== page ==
Digital assets. It is a phrase that is currently trending among legal commentators and Canadians alike. Some argue that it is a critical topic for any estate plan. Others feel it has no place in an estate planning meeting. So, what is the answer?
The answer: it depends. Simply having an online presence does not necessarily mean that you should immediately call your estate lawyer. The key question is: Do you have digital (electronic) assets? Do you have electronic property that has value? “Value” is a subjective question. It may mean monetary value (such as a vast digital music library, or a four-digit PayPal seller account). However, it can also mean sentimental value (such as those digital photos that are stored only on your laptop or in the cloud, or a blog that documents your child’s first year). Electronic accounts that contain information of a personal or sensitive nature may also be “valuable” to the extent that it is vital to you to either prohibit or restrict access to such information on your death (such as private Facebook or other social-networking accounts, or email accounts with sensitive correspondence).
If on a review of your online or electronic property, there is little that you would describe as “valuable,” you likely do not need to undertake a rigorous planning exercise to assist your Executor and beneficiaries. In most cases, providing access to such assets by documenting their existence and the corresponding login credentials will be sufficient to allow the Executor to take control over such assets. More difficult questions arise when determining how to securely document such login information while keeping it close enough at hand to keep it current and complete.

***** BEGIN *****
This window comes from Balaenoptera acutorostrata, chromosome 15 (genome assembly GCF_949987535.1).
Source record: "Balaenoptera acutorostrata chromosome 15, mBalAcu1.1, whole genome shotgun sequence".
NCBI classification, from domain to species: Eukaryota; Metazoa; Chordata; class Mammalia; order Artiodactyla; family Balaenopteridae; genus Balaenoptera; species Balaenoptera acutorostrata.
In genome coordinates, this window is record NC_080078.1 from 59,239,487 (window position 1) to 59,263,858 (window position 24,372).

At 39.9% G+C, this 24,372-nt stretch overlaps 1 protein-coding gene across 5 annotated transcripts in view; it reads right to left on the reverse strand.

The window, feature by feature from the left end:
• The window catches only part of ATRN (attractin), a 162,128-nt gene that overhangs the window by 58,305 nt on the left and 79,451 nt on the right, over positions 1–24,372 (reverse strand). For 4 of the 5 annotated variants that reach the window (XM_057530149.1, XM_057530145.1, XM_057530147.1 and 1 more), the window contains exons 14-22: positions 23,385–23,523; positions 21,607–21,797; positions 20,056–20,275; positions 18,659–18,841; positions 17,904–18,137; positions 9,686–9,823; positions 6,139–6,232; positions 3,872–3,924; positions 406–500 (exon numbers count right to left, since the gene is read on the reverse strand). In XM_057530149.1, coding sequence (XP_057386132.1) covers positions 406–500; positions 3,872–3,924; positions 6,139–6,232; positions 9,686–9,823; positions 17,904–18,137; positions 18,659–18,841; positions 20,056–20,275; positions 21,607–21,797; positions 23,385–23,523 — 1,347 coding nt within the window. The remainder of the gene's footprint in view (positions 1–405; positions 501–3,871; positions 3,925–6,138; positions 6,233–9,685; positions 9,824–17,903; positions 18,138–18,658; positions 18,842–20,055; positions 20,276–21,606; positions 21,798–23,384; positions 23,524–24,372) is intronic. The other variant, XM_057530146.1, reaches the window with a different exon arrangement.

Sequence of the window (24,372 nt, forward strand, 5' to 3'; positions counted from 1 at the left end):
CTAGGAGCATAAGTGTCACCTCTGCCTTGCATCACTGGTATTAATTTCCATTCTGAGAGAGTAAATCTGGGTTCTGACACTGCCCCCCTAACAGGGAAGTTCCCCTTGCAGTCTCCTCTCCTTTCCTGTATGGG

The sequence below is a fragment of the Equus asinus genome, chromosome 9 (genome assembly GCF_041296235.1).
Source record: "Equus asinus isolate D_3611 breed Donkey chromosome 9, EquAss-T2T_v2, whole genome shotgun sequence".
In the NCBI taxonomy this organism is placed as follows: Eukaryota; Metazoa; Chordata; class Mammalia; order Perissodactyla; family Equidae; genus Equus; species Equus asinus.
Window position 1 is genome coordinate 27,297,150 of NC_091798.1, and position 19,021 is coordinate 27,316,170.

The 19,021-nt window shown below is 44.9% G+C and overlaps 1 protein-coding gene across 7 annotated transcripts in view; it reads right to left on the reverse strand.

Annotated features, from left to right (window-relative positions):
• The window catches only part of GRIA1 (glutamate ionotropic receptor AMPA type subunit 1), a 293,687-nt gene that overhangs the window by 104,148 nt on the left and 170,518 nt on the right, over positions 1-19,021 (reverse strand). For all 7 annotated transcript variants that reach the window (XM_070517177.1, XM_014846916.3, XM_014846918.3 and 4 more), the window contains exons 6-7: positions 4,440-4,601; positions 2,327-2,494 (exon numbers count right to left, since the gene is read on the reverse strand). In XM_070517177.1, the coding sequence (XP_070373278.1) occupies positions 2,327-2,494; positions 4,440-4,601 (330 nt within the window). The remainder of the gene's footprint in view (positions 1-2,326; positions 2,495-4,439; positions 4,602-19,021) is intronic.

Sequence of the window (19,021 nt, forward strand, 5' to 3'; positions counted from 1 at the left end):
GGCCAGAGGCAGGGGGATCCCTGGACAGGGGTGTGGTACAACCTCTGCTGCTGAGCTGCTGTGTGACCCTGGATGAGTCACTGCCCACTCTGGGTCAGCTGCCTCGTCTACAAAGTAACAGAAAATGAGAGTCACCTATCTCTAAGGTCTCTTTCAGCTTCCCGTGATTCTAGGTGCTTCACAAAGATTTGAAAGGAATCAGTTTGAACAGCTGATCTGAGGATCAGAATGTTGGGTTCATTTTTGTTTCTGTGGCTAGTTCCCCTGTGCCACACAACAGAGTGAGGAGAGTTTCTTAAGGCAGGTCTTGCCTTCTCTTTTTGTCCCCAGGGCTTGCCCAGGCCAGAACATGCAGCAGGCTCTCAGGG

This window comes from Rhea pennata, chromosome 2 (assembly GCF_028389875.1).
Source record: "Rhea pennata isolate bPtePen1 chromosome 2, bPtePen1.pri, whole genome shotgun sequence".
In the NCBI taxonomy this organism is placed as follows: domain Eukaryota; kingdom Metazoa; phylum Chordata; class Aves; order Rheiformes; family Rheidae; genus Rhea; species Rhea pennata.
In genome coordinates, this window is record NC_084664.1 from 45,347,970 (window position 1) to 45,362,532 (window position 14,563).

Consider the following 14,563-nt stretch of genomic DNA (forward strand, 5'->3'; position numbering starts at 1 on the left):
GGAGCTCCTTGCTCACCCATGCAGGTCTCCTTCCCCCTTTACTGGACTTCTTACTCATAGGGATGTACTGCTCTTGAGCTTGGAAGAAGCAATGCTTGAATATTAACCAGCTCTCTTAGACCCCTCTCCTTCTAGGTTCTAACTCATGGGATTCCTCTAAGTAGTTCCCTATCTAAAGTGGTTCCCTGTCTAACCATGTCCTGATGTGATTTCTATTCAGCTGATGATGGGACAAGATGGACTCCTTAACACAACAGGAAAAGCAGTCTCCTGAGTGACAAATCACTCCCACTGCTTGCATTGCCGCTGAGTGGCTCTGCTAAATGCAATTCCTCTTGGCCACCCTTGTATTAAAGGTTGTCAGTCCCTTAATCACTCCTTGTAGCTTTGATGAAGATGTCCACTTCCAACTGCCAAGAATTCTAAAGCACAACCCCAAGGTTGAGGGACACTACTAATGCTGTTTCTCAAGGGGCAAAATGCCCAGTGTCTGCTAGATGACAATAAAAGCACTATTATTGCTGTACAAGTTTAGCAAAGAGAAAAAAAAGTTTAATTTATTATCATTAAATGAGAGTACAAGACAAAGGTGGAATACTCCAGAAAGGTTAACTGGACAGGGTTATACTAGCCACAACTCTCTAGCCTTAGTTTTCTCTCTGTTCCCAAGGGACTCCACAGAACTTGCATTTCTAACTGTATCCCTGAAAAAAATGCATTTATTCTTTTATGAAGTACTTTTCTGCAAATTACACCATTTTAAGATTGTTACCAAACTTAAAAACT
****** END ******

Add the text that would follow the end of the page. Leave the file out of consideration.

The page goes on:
If the quality or quantity of your digital assets is significant, you may wish to seek guidance as to how to implement your wishes in the event of your death or incapacity. Such a plan might include a comprehensive inventory of such assets, and the relevant login credentials. It would also document your wishes with respect to specific assets, and explore the logistics by which your Executor can secure such assets and fulfill your wishes. For example, you may wish to instruct your Executor to delete your email accounts without reading or publishing the contents, or direct your Executor to access your Facebook account and obtain a download of all of the account contents for the interest and records of your family (currently Facebook accounts cannot be continued on death of the holder). If you are a business owner, it might be particularly important to understand which digital assets are owned by you personally and which are held by the corporation.
At minimum, if you retain important or valuable documents and files on a password-protected computer or other device, you should consider securely documenting the passwords or providing them to your Executor. In many cases, where you own the digital assets, your Executor will be able to take control – eventually. However, the process can be time-consuming and disordered, as the service providers’ rules vary widely, and protocols are often not consistently applied. Further, where you do not own the digital asset – for example, Facebook accounts – there is no guarantee that the service provider will honor your direction to your Executor. Therefore, simply providing an inventory of such assets, and a means to access them, can go a long way to giving your Executor timely control and benefiting your beneficiaries with use of such assets. However, where loss of the electronic materials would be devastating to your loved ones, reproducing the assets on non-password protected medium (such as memory cards and external hard drives) would always be advisable.